By Justin Augat, Vice President of Marketing, iland.
COVID-19 has not only accelerated the move to cloud and the digital transformation journey, but it has also put cost reduction initiatives squarely in the limelight.
Reducing costs has always been a top priority for IT departments but the pandemic has accelerated its importance over the past 12 months. In fact, according to Deloitte cost reduction initiatives have increased 74% since pre-COVID, with 40% of organisations planning to grow their cost reduction strategies in the next 12 months. However, undertaking a large-scale digital transformation with either a flat or declining budget is no mean feat. To achieve this, organisations often look to the cloud, and it has become a common assumption that migration to the cloud translates to reduced costs.
The reality though can be a very different story. In fact, without the right cloud provider, the true costs of cloud computing can add up fast. So how do organisations choose the best cloud provider for their business, and are hyperscalers like Amazon Web Services and Microsoft Azure good investments?
Aligning to lower budget expectations
During periods of uncertainty, like 2020, companies still complete their most important IT projects but will look to see how they can align to lower budget expectations, while potentially putting projects of lower importance on hold. However, businesses often find that their data grows at 30-50% per annum and, if their budget remains flat or decreases, this eventually means they must cut into high-priority project spend.
IT teams can buy time through project extensions, scope reductions, and other means of delaying the inevitable spend. Eventually, however, they need a new way to manage increasing data and demand with a decreasing budget. Therefore, organisations move to the cloud because it offers a variety of benefits, from agility, flexibility, and scalability to efficiency and cost reduction. In fact, cloud services spend was already growing much faster than on-premises IT spend at the beginning of 2020, and the momentum only increased during the pandemic.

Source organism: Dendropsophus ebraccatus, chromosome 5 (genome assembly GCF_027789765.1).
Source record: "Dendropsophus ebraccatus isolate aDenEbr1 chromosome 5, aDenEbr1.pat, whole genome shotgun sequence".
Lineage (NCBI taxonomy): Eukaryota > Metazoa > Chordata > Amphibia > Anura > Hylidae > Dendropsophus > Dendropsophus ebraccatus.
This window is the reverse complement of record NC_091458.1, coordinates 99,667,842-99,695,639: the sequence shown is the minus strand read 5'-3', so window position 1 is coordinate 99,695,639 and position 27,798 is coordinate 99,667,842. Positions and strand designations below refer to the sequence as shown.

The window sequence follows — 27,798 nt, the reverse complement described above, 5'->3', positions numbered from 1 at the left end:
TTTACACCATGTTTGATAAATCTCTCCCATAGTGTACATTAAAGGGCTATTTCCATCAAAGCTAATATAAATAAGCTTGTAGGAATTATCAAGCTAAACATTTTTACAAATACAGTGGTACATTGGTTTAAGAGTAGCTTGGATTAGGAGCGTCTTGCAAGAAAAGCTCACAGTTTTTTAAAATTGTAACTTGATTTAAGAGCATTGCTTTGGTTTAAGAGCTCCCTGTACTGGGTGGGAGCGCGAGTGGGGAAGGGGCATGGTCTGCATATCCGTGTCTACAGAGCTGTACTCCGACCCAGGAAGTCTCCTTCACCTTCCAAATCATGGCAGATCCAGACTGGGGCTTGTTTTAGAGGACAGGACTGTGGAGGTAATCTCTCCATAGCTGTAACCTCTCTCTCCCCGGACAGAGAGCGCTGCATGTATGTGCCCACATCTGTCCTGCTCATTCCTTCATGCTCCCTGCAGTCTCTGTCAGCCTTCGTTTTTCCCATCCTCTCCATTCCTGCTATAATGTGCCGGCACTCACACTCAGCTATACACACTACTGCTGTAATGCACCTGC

“Why cloud?” is clear but “how cloud?” is more challenging
So, the “why” shift to cloud computing is clear, but the “how” can be more challenging. With so many cloud providers, it can be difficult to look past big brands to choose the right partner for your business.
Choosing the right provider is particularly important if cost reduction is a key goal. Not all clouds are equal in terms of cost savings to the organisation. While any cloud can probably reduce the costs of a traditional, on-premises environment, the difference in additional savings achieved between providers can be significant.
It is therefore important that from the outset organisations look to build an economic framework and compare features, capabilities, and metrics across providers. This will help the business to set achievable expectations for both cost and performance. Here are four guiding principles that will help readers evaluate their options and hopefully meet their cost goals, before they deploy new cloud technology.